This month, Netflix released your new favorite show: Old Enough, an imported-from-Japan documentary program with a simple, perfect premise: In each episode, a different child is given an errand to run, alone, and we get to see how (and if) it is completed. Watching babies navigate something complex for the first time in their little lives is dramatic and heartwarming, but it also presents some real lessons for parents about how to raise independent children.
Children can often do way more than we let them
There’s obviously no specific age for when a child is old enough to go somewhere in public alone, but according to this poll, most parents say around 10. Judging by Old Enough, though, the real age of basic competence in children may be much lower.
The first episode is typical of the show. It features a boy who is two years and eight months old tasked with walking to a grocery store a kilometer away from his home, buying curry, meat, and flowers, and returning safely (a task that I’d screw up about half the time). In spite of not having reached his third birthday, the kid completes the errand with flying colors.
What if the kids are scared?
If you’re a parent, I bet you’ll be able to relate to Old Enough’s segments of parents helping children who are reluctant and fearful. Just like in real life, the TV kids sometimes flat out say “I can’t do it.” Most of Old Enough’s parents respond by acknowledge their child’s fear, comforting them, but still encouraging them to do it anyway, a strategy in keeping with the advice of child psychologists.
After their kids’ leave on their solo run, many of the parents report that they are scared their child will fail, but they let their kids be independent anyway, a struggle I’m sure every parent reading this can relate to.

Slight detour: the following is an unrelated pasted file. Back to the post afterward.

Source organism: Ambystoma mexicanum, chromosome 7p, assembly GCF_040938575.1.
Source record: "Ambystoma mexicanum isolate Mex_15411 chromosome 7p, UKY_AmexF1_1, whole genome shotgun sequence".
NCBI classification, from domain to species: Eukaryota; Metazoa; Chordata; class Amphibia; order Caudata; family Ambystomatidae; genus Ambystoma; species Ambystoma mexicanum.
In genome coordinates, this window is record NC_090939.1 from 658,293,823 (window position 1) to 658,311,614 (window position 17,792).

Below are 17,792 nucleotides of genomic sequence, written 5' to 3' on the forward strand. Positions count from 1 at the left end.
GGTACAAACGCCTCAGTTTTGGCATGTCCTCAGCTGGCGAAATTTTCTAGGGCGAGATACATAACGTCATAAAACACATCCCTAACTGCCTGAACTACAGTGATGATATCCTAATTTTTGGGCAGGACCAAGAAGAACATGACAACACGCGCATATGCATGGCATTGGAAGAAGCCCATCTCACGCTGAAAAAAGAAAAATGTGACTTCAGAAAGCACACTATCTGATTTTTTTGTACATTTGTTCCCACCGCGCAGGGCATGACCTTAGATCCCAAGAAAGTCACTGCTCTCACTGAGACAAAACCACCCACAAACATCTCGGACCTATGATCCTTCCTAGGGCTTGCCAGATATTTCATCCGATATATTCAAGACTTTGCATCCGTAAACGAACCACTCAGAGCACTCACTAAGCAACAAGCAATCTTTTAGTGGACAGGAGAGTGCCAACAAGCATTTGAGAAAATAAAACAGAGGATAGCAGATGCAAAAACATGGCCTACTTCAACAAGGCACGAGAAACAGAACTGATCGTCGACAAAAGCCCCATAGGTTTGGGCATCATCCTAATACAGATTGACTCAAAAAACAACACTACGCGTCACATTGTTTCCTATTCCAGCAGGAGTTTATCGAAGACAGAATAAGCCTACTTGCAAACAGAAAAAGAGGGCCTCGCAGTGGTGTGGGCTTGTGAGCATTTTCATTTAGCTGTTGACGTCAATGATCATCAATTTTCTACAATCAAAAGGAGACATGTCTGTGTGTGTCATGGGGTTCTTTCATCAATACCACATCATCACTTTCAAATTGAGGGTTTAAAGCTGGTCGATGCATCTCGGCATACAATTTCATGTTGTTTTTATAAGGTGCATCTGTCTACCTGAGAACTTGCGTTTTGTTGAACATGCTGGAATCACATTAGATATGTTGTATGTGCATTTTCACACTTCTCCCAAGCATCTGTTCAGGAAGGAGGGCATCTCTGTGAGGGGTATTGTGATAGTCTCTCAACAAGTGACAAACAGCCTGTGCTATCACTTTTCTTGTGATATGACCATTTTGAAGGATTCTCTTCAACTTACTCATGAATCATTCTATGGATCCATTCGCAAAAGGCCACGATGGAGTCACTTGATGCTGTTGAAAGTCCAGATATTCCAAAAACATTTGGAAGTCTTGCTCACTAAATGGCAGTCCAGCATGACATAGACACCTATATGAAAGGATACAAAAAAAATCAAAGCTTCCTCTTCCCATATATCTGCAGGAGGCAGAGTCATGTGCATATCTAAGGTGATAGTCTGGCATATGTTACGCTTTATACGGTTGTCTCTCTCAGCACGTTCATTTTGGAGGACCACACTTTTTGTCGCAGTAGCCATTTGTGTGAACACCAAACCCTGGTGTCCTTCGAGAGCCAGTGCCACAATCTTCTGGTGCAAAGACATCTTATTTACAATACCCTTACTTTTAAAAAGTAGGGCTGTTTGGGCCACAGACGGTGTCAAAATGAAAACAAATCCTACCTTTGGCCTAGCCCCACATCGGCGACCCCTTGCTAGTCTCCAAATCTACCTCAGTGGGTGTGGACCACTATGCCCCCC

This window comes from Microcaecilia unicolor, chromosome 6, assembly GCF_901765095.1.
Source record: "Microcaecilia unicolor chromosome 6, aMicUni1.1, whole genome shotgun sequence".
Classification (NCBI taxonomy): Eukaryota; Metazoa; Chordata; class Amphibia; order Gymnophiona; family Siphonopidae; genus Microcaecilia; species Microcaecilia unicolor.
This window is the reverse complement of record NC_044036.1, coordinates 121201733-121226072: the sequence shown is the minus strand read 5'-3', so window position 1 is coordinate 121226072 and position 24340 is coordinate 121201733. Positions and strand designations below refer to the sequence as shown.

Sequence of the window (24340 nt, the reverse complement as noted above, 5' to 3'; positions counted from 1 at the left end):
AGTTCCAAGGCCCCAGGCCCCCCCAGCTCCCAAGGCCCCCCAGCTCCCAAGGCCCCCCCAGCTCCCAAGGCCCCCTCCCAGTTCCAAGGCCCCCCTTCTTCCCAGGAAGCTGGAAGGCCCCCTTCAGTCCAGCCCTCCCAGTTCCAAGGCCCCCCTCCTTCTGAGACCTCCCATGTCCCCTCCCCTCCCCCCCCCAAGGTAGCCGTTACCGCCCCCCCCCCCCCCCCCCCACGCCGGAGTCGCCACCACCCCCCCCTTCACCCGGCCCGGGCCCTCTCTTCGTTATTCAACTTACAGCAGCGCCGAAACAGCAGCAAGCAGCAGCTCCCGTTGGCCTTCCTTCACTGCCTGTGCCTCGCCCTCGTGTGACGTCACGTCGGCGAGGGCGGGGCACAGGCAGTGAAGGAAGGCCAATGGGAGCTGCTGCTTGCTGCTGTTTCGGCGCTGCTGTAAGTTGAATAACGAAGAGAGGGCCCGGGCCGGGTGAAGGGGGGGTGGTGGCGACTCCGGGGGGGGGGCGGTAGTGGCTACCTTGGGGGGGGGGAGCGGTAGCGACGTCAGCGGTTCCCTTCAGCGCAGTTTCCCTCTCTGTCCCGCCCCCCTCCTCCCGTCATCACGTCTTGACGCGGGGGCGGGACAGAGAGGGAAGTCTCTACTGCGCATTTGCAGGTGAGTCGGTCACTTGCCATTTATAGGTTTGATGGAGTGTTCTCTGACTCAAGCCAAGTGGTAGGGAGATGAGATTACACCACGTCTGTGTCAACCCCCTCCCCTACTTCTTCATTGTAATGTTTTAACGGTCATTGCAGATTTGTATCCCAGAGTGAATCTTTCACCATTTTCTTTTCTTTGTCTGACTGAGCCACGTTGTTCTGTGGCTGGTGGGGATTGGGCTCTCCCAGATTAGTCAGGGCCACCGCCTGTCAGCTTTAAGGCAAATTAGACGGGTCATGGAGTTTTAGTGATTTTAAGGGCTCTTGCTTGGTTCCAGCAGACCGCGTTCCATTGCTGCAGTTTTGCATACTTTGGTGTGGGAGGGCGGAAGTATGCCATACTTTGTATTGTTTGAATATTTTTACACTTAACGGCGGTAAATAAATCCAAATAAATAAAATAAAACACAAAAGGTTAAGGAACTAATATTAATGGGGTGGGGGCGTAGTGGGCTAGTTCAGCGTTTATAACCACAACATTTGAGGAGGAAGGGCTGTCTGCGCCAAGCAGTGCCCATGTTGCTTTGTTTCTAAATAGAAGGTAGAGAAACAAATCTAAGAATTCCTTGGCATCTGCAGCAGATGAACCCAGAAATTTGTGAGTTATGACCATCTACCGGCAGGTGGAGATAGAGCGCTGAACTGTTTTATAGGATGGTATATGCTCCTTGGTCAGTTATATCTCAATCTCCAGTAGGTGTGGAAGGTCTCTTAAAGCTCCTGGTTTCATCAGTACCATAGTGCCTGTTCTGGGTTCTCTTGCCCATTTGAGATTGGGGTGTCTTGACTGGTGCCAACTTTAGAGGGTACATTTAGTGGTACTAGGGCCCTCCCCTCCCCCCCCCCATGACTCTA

You can set up independence tasks and keep things safe, too.
Old Enough makes very sure the children are safe—most of the “strangers” they walk past are actually crew members in disguise, and there are multiple camera people watching every move. But the kids don’t know they’re being coddled, and I think this is important.
You probably can’t afford to hire a small town to protect your child as they run errands, but you can casually send your toddler to a neighbor’s house to borrow some eggs and not tell them you’ll be watching them from your kitchen window, ready to swoop in immediately at the first sign of danger.
Don’t be afraid to take things seriously
Along with the illusion of danger, Old Enough presents kids with the illusion of seriousness. They’re told they’re running an errand, and that they should try their hardest to get it right because it’s important. It’s not presented to the kids as a game or play time. It’s not just good TV, it’s good parenting. It’s your place to teach your kids early that not everything is a game and that they’re capable of doing things that matter. Studies show that the most successful kids have parents who have high expectations of them. Luckily, what the expectations are is up to you. It doesn’t have to be playing the violin at the highest level: I expected my son to be a witty and entertaining cocktail party guest, for instance.
Encourage your child to talk to themselves
Old Enough mics up its child stars, and listening to their self-talk as they work through the steps of unfamiliar tasks is adorable and fascinating. They’re clearly identifying problems, thinking through solutions, and motivating themselves in a very adult way. This kind of self-talk in toddlers is called “verbal meditation,” and it’s a very good thing. According to studies, pre-schoolers who talk themselves through tasks do better than those who remain silent.